We headed to the Alabama capital Wednesday morning retracing the historic route voting rights marchers took from Selma to Montgomery in 1965.
From Martin Luther King Jr.’s home to where he preached, Dexter Avenue Baptist Church, we visited sites of the civil rights era. Our first stop was a meeting with the staff of the Freedom Rides Museum. The museum opened in 2011 and is housed in the Greyhound Bus Station where an angry white mob attacked Freedom Riders on May 20, 1961.
On the walls of the museum hung portraits of 1961 Freedom Riders jailed in Mississippi’s Parchman Prison. Hundreds were arrested in Jackson, Miss., that summer on charges of breaching the peace with their effort to desegregate Southern facilities. The exhibit features both their mug shot from Parchman and a modern-day photo taken by photographer Eric Etheridge for his 2008 book “Breach of Peace.”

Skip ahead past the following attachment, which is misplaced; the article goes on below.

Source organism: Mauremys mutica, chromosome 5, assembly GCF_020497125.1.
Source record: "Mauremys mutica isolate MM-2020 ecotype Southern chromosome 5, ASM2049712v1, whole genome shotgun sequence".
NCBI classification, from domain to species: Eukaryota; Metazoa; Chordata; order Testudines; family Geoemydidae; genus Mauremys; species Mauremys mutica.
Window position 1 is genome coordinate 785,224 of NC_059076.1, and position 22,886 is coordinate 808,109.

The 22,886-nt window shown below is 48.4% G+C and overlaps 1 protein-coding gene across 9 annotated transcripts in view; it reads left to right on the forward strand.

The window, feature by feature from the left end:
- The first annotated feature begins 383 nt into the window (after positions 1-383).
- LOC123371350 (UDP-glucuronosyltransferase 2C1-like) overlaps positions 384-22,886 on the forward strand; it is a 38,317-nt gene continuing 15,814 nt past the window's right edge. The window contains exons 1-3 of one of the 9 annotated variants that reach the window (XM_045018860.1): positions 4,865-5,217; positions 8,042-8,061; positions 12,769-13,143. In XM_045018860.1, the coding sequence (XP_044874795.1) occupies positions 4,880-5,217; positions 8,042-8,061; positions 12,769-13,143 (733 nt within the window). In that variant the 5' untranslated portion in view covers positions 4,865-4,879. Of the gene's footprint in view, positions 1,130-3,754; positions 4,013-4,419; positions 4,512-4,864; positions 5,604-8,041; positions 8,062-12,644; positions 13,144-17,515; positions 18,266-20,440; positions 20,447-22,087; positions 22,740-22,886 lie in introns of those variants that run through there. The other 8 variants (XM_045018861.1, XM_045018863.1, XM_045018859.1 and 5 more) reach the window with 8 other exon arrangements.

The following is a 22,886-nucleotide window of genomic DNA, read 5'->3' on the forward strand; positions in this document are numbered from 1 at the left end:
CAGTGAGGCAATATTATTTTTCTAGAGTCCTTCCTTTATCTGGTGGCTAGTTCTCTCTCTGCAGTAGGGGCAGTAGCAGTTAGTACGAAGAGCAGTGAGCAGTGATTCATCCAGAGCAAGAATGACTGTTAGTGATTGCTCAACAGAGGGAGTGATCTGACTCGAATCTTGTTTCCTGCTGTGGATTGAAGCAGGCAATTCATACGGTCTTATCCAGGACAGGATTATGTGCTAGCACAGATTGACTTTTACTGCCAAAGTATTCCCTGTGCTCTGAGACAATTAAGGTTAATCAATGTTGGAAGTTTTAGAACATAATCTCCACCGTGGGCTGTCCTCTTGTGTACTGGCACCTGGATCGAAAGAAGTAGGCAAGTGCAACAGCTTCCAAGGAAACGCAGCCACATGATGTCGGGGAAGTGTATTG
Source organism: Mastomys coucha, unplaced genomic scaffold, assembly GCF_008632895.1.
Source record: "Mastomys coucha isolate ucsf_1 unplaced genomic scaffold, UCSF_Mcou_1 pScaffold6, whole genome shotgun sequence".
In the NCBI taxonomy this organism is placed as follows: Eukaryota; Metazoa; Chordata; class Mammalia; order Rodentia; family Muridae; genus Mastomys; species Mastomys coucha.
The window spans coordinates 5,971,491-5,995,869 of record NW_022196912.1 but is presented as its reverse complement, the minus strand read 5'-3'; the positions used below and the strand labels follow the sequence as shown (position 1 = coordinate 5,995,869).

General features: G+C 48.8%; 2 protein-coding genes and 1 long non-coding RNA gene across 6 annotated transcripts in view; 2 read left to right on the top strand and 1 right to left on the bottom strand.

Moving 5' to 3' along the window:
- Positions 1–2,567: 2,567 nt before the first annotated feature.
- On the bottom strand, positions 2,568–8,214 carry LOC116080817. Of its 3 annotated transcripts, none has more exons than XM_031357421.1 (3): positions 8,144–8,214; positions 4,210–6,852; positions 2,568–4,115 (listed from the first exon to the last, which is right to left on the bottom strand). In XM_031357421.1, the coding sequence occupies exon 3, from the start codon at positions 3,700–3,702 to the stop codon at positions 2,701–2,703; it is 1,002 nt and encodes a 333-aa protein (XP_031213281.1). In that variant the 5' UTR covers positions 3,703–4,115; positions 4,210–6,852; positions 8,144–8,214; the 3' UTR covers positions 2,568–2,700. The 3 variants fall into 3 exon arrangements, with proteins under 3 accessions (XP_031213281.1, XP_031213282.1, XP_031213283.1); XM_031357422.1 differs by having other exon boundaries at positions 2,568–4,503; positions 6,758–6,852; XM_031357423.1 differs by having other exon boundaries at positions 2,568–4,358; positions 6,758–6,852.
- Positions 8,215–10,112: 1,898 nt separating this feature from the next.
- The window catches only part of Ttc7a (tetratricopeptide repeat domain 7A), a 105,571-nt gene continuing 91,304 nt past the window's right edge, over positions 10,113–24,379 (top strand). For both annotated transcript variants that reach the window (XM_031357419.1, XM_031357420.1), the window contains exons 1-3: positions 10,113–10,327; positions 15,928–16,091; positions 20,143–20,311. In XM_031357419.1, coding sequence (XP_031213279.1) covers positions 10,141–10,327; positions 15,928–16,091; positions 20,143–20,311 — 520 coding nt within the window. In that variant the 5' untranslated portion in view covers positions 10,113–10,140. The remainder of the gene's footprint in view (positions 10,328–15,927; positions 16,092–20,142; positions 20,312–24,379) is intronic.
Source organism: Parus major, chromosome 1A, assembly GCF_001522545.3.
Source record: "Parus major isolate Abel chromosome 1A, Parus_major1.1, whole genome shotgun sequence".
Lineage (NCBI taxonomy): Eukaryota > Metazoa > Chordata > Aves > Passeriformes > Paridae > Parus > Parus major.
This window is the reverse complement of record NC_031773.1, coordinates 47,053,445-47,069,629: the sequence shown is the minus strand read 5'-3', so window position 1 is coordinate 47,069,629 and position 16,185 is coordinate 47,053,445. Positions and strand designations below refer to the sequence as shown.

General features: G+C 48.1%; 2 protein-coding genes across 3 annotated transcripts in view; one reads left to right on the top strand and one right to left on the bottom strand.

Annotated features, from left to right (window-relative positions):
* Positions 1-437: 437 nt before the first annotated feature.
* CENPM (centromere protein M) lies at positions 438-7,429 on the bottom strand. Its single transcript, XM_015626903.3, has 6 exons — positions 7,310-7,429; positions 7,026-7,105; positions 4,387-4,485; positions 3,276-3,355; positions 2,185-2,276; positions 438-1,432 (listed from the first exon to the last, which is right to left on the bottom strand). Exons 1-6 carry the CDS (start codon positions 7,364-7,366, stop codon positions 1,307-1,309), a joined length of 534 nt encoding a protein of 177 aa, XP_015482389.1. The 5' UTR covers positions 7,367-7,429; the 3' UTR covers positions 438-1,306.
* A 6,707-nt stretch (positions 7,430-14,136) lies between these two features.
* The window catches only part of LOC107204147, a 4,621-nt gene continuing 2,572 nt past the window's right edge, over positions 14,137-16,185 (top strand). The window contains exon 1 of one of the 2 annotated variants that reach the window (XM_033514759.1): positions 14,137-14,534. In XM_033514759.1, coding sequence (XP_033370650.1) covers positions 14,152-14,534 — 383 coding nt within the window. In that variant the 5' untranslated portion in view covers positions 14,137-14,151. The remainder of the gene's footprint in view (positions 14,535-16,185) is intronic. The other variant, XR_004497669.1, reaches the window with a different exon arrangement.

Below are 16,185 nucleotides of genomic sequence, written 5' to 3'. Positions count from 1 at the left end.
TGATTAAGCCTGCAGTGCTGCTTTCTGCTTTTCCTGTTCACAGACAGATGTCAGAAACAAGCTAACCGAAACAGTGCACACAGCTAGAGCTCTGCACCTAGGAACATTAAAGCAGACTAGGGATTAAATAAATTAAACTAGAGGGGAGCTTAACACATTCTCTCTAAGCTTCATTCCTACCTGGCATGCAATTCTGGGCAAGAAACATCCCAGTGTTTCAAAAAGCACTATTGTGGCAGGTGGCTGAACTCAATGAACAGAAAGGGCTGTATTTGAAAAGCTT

We chatted with the staff about how the work we’re doing for our ongoing Civil Conversations project can enhance their museum. As a group we are encouraged our suggestions were well received and are all quite excited about this opportunity to share our work and the stories of the Freedom Riders we have interviewed. If all goes well, our interviews with Freedom Riders William Harbour, Ed Kale and Henry, “Hank” Thomas will hang on the museum walls by the end of the year.